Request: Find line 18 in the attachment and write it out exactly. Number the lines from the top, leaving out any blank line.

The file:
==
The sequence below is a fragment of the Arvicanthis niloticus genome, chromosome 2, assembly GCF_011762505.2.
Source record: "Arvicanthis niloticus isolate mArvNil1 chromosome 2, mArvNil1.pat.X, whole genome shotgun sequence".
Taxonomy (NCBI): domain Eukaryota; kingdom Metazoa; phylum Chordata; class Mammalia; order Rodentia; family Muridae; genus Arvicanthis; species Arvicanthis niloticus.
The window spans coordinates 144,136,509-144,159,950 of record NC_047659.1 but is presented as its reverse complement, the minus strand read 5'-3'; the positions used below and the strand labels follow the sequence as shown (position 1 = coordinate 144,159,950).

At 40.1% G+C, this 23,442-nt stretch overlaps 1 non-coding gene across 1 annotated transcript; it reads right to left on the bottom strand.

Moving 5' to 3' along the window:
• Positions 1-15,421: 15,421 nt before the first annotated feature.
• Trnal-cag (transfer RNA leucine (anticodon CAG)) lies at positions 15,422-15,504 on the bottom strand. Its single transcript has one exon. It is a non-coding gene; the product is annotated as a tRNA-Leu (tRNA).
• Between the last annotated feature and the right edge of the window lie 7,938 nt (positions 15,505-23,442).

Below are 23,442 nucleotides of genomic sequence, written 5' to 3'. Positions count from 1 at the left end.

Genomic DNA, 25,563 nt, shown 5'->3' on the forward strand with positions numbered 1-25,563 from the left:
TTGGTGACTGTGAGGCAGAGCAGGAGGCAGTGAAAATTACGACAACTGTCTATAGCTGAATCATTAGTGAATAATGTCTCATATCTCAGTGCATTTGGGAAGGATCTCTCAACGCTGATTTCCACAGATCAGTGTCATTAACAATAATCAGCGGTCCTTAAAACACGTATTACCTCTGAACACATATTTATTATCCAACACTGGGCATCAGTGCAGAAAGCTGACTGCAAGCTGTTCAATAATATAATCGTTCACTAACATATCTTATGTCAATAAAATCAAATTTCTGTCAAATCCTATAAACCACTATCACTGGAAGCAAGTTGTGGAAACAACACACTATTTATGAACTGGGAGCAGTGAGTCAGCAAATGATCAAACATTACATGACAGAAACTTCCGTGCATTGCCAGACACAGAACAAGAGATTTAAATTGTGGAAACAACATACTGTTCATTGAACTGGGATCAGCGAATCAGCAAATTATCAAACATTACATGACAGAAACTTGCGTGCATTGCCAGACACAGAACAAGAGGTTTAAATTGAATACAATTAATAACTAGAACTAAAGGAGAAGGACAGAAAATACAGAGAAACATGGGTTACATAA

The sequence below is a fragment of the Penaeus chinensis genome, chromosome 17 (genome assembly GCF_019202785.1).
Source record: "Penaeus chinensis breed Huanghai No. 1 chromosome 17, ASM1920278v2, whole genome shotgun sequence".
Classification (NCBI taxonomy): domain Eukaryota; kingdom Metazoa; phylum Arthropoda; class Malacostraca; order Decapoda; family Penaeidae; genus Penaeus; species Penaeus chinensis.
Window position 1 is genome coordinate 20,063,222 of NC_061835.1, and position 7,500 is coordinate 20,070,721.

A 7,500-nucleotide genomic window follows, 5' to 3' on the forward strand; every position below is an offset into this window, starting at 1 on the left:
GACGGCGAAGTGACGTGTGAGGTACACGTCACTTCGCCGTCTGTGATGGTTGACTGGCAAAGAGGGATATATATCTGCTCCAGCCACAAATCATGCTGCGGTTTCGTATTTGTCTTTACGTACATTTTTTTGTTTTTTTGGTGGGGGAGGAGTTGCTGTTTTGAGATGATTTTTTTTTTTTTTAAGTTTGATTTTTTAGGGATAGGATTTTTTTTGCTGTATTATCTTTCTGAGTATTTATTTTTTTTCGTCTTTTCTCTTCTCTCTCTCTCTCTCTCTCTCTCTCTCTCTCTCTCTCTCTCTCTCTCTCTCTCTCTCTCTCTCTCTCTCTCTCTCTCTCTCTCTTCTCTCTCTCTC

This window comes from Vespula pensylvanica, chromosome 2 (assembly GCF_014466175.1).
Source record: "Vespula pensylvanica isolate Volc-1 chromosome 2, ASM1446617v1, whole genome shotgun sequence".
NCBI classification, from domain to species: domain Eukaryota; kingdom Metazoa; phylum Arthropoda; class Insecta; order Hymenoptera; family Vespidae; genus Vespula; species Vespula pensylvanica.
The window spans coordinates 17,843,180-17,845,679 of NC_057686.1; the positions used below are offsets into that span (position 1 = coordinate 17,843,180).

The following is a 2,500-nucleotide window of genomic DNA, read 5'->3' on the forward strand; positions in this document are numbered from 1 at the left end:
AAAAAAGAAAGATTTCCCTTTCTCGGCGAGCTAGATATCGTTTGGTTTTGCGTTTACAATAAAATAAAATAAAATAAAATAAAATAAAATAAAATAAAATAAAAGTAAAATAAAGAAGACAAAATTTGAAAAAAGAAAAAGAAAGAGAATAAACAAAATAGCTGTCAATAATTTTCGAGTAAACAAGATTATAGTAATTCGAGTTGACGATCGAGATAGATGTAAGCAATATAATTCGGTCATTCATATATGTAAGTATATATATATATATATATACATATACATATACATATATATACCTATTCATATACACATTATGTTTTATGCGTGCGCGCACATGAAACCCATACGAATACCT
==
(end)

GACGGCGAAGTGACGTGTGAGGTACACGTCACTTCGCCGTCTGTGATGGTTGACTGGCAAAGAGGGATATATATCTGCTCCAGCCACAAATCATGCTGCGGTTTCGTATTTGTCTTTACGTACATTTTTTTGTTTTTTTGGTGGGGGAGGAGTTGCTGTTTTGAGATGATTTTTTTTTTTTTTAAGTTTGATTTTTTAGGGATAGGATTTTTTTTGCTGTATTATCTTTCTGAGTATTTATTTTTTTTCGTCTTTTCTCTTCTCTCTCTCTCTCTCTCTCTCTCTCTCTCTCTCTCTCTCTCTCTCTCTCTCTCTCTCTCTCTCTCTCTCTCTCTCTCTCTCTCTTCTCTCTCTCTC